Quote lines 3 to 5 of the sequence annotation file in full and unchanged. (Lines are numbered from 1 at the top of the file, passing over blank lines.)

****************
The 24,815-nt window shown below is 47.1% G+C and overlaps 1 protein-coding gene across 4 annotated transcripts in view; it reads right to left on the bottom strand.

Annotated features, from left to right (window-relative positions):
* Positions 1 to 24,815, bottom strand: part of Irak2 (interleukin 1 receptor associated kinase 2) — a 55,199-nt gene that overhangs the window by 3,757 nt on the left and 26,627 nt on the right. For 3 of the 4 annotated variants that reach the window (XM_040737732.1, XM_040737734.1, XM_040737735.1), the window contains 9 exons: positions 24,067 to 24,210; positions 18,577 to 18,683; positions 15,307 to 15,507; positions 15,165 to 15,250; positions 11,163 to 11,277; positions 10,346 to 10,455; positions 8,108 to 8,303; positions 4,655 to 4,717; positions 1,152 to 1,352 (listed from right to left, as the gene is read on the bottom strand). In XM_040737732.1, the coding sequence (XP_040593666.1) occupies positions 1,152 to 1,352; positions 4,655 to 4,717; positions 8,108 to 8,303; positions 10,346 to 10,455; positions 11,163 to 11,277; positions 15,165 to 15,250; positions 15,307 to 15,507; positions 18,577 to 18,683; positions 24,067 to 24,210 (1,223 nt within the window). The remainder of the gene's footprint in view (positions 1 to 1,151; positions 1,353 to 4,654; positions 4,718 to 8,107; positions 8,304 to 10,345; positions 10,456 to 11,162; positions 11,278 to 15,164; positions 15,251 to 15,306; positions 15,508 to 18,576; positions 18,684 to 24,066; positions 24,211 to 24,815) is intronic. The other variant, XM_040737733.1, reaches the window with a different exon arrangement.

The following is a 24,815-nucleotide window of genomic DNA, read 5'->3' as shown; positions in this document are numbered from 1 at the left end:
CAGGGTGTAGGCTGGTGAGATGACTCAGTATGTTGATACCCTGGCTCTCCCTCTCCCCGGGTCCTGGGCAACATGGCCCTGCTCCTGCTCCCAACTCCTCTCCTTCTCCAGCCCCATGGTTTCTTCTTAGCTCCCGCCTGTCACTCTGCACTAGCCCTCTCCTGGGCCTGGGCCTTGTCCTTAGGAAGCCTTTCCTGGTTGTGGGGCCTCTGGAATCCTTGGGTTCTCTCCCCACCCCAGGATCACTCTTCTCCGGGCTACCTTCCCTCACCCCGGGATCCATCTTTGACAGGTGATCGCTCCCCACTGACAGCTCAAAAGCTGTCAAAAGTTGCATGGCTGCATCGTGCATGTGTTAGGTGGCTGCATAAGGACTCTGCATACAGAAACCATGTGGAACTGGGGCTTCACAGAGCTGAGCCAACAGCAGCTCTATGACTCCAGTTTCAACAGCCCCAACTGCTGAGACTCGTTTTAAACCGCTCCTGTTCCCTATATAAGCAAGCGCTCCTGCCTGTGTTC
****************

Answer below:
* Positions 1 to 24,815, bottom strand: part of Irak2 (interleukin 1 receptor associated kinase 2) — a 55,199-nt gene that overhangs the window by 3,757 nt on the left and 26,627 nt on the right. For 3 of the 4 annotated variants that reach the window (XM_040737732.1, XM_040737734.1, XM_040737735.1), the window contains 9 exons: positions 24,067 to 24,210; positions 18,577 to 18,683; positions 15,307 to 15,507; positions 15,165 to 15,250; positions 11,163 to 11,277; positions 10,346 to 10,455; positions 8,108 to 8,303; positions 4,655 to 4,717; positions 1,152 to 1,352 (listed from right to left, as the gene is read on the bottom strand). In XM_040737732.1, the coding sequence (XP_040593666.1) occupies positions 1,152 to 1,352; positions 4,655 to 4,717; positions 8,108 to 8,303; positions 10,346 to 10,455; positions 11,163 to 11,277; positions 15,165 to 15,250; positions 15,307 to 15,507; positions 18,577 to 18,683; positions 24,067 to 24,210 (1,223 nt within the window). The remainder of the gene's footprint in view (positions 1 to 1,151; positions 1,353 to 4,654; positions 4,718 to 8,107; positions 8,304 to 10,345; positions 10,456 to 11,162; positions 11,278 to 15,164; positions 15,251 to 15,306; positions 15,508 to 18,576; positions 18,684 to 24,066; positions 24,211 to 24,815) is intronic. The other variant, XM_040737733.1, reaches the window with a different exon arrangement.

The following is a 24,815-nucleotide window of genomic DNA, read 5'->3' as shown; positions in this document are numbered from 1 at the left end:
CAGGGTGTAGGCTGGTGAGATGACTCAGTATGTTGATACCCTGGCTCTCCCTCTCCCCGGGTCCTGGGCAACATGGCCCTGCTCCTGCTCCCAACTCCTCTCCTTCTCCAGCCCCATGGTTTCTTCTTAGCTCCCGCCTGTCACTCTGCACTAGCCCTCTCCTGGGCCTGGGCCTTGTCCTTAGGAAGCCTTTCCTGGTTGTGGGGCCTCTGGAATCCTTGGGTTCTCTCCCCACCCCAGGATCACTCTTCTCCGGGCTACCTTCCCTCACCCCGGGATCCATCTTTGACAGGTGATCGCTCCCCACTGACAGCTCAAAAGCTGTCAAAAGTTGCATGGCTGCATCGTGCATGTGTTAGGTGGCTGCATAAGGACTCTGCATACAGAAACCATGTGGAACTGGGGCTTCACAGAGCTGAGCCAACAGCAGCTCTATGACTCCAGTTTCAACAGCCCCAACTGCTGAGACTCGTTTTAAACCGCTCCTGTTCCCTATATAAGCAAGCGCTCCTGCCTGTGTTC